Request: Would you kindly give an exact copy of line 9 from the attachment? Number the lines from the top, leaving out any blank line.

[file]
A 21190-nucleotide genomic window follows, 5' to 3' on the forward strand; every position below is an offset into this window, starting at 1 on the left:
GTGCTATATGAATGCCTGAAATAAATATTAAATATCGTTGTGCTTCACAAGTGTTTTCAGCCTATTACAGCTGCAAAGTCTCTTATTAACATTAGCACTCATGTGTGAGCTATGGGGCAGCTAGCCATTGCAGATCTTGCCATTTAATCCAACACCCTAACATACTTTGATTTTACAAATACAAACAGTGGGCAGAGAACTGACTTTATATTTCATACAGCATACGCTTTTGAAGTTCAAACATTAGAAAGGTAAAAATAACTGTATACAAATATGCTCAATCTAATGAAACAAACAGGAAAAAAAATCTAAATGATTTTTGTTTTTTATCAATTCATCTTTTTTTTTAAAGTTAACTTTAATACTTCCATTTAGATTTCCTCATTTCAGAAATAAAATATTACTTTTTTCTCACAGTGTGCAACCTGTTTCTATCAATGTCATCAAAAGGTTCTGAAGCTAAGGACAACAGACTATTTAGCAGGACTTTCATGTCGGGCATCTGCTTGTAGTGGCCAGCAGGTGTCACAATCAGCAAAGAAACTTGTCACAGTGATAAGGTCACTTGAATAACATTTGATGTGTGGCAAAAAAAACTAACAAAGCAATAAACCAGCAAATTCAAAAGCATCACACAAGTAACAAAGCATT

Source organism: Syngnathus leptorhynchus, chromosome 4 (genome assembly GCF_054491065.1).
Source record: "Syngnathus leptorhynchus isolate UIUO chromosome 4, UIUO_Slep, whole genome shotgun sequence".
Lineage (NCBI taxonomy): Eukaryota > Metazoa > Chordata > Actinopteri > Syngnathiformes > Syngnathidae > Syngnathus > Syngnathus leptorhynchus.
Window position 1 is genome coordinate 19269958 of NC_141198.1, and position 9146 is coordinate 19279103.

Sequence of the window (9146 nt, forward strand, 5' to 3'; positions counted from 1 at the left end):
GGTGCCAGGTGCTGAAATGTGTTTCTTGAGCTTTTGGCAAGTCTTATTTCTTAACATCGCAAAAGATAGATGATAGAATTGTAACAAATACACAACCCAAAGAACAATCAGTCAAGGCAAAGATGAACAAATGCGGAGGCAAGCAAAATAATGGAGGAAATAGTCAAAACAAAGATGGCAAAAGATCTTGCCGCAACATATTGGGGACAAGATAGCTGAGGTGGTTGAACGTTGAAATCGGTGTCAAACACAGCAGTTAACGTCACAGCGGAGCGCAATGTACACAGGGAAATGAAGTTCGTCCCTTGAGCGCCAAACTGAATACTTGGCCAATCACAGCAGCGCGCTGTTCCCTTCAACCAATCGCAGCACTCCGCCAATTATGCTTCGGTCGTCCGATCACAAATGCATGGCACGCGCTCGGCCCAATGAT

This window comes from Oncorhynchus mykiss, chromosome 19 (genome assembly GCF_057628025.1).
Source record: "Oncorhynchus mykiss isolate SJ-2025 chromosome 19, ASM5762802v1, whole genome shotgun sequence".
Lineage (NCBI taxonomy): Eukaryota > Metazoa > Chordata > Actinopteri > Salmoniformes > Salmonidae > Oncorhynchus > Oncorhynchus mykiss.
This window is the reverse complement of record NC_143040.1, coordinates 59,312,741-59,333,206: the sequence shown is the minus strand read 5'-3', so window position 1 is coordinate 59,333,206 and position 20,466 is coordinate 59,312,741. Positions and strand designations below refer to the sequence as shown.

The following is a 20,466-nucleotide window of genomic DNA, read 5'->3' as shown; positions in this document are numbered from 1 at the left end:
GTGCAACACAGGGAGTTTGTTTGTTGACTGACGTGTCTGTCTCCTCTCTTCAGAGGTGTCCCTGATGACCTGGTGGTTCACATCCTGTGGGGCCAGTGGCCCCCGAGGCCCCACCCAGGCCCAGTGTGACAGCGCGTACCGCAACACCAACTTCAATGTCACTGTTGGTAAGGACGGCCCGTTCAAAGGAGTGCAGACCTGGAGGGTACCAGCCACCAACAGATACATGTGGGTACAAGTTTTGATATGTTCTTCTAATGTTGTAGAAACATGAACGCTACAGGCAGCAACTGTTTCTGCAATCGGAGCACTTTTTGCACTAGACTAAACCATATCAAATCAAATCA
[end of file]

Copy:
This window comes from Oncorhynchus mykiss, chromosome 19 (genome assembly GCF_057628025.1).